A person or animal suffering from emaciation has an extremely low body weight. This symptom of a variety of diseases or conditions like starvation is fairly easy to recognize. The human or animal looks severely underweight, with many bones sticking out prominently. Depending on its cause, emaciation may have other features, and while from the outside these symptoms look severe, on the inside of the body it is more dangerous, as most of the body’s systems aren't provided with the nutrition required to function well or normally. The more severe low body weight is, the more risk this poses.
Emaciation has numerous causes, and things like involuntary starvation should not be overlooked. In areas where poverty is extreme, few residents may get the nutrition they need and they may begin to show signs of emaciation. Appearance isn’t the only issue, and starvation is life-threatening — claiming the lives of about 16,000 children a day, in direct or indirect forms. The profound state of malnutrition that accompanies emaciation can either result in conditions like organ shut-down or it makes people so vulnerable to disease that they cannot fight any form of infection.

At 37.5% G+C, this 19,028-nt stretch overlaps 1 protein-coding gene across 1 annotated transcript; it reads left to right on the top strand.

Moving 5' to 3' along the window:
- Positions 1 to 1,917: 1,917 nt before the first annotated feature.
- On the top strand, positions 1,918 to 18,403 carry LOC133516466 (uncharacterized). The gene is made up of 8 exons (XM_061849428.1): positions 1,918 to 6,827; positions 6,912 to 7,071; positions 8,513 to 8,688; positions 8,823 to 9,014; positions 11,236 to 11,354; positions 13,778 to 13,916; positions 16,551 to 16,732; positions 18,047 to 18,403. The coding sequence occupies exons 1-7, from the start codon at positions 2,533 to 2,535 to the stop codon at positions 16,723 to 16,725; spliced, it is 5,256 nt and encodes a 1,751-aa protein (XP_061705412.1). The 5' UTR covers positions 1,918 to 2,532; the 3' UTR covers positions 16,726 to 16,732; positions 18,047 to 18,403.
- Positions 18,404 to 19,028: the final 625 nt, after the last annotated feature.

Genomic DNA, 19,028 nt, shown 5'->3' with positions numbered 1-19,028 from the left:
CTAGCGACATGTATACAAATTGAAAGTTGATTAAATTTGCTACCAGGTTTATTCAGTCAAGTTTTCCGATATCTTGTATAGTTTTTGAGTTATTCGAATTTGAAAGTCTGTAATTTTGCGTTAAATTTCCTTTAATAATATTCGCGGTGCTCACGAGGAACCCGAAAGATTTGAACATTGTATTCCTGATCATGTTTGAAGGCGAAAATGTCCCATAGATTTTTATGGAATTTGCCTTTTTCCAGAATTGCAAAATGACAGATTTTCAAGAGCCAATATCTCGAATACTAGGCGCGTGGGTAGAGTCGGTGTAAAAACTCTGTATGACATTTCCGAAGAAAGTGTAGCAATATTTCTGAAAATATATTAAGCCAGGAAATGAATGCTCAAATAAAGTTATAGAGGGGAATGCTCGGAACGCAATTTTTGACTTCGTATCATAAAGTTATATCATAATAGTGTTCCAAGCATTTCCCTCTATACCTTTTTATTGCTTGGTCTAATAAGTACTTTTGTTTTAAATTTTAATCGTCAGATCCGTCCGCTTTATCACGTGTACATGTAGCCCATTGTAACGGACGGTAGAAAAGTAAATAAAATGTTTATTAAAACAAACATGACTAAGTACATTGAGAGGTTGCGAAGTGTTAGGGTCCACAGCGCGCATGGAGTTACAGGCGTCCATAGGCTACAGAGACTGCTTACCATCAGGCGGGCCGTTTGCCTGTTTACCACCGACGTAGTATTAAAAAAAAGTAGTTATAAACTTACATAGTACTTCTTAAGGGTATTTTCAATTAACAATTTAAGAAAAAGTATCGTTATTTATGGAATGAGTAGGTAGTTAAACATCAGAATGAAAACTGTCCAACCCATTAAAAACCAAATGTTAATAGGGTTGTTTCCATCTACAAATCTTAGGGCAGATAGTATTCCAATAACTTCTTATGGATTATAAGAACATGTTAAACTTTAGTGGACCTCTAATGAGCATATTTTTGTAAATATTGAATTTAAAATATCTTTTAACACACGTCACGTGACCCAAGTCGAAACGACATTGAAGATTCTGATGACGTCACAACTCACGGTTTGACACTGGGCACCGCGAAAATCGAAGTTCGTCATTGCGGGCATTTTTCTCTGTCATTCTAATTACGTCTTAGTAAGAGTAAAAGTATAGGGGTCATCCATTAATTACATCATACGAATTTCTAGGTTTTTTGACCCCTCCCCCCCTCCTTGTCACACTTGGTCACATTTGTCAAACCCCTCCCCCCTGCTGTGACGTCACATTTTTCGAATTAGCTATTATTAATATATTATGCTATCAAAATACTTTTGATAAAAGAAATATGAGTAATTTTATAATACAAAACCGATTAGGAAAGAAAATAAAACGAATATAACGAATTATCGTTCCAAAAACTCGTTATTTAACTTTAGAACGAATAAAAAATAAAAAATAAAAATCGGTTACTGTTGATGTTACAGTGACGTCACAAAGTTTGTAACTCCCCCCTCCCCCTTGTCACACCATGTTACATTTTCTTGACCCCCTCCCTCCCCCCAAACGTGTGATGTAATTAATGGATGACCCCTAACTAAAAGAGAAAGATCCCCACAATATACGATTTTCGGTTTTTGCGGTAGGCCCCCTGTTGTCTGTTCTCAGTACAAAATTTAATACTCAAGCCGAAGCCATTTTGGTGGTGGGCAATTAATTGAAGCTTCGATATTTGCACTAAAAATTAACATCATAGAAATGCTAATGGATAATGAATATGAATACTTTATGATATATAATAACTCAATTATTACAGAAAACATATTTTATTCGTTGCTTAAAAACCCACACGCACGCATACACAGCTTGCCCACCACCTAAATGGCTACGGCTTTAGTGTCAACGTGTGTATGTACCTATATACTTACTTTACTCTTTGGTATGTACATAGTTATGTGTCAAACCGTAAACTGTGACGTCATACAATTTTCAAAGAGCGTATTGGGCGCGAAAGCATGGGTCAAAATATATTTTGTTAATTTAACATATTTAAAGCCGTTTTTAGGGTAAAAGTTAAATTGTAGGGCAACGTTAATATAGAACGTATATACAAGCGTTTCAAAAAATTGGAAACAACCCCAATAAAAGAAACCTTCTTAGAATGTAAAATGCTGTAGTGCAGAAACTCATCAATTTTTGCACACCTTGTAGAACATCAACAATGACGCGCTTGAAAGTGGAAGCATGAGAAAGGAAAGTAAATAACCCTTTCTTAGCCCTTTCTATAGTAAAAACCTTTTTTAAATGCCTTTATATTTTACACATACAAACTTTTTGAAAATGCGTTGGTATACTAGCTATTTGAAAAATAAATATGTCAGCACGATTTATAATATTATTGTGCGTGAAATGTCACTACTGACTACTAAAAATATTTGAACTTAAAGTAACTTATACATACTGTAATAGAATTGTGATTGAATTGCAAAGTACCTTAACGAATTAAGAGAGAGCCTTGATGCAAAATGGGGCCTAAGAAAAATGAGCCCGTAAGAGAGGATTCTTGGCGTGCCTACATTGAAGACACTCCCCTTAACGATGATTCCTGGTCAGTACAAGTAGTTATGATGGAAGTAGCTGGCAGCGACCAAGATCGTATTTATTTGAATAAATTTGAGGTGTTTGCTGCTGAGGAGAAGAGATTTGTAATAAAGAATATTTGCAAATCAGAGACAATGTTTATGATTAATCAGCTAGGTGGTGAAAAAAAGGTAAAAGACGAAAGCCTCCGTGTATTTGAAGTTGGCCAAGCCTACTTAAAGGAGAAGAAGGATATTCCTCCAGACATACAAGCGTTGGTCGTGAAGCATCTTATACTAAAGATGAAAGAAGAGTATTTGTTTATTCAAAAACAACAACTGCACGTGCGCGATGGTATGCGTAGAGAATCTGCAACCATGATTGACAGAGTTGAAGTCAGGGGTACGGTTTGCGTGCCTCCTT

Certain forms of starvation are potentially easier to prevent because they arise not from lack of food access, but from eating disorders like anorexia and bulimia. In the most severe cases, sufferers of these conditions become emaciated too, with weights that are considered well below normal. A diagnostic criterion on what precisely constitutes emaciation varies. It’s often defined as weight one half to one third less than expected normal body weight.
With eating disorders, the outward appearance can change dramatically, though the person who is ill is seldom able to see that he or she is far too thin. As fewer calories fuel the body, organ failure can occur, and anorexics are especially vulnerable to developing life-threatening heart conditions. Any type of extreme low weight may lead to changes in mood, a pervasive sense of low energy, and a complete weakening of the immune system.
In developing countries, diseases like kwashiorkor may be a complication of being emaciated. This form of low body weight has a recognizable appearance with an abdomen that is distended, while the upper ribs are prominent. Vulnerability to disease is high with this illness, which is typically due not only to inadequate food, but inadequate intake of high protein foods.
Additional causes of emaciation are varied. Cancer and HIV can result in striking weight loss and wasting of the muscles in a condition called cachexia. This particularly occurs in people who are at end stages of these illnesses. Any illness that fails to synthesize nutrients properly might also be related to emaciation or the cause of it. In all instances, this symptom is extremely serious and requires immediate intervention.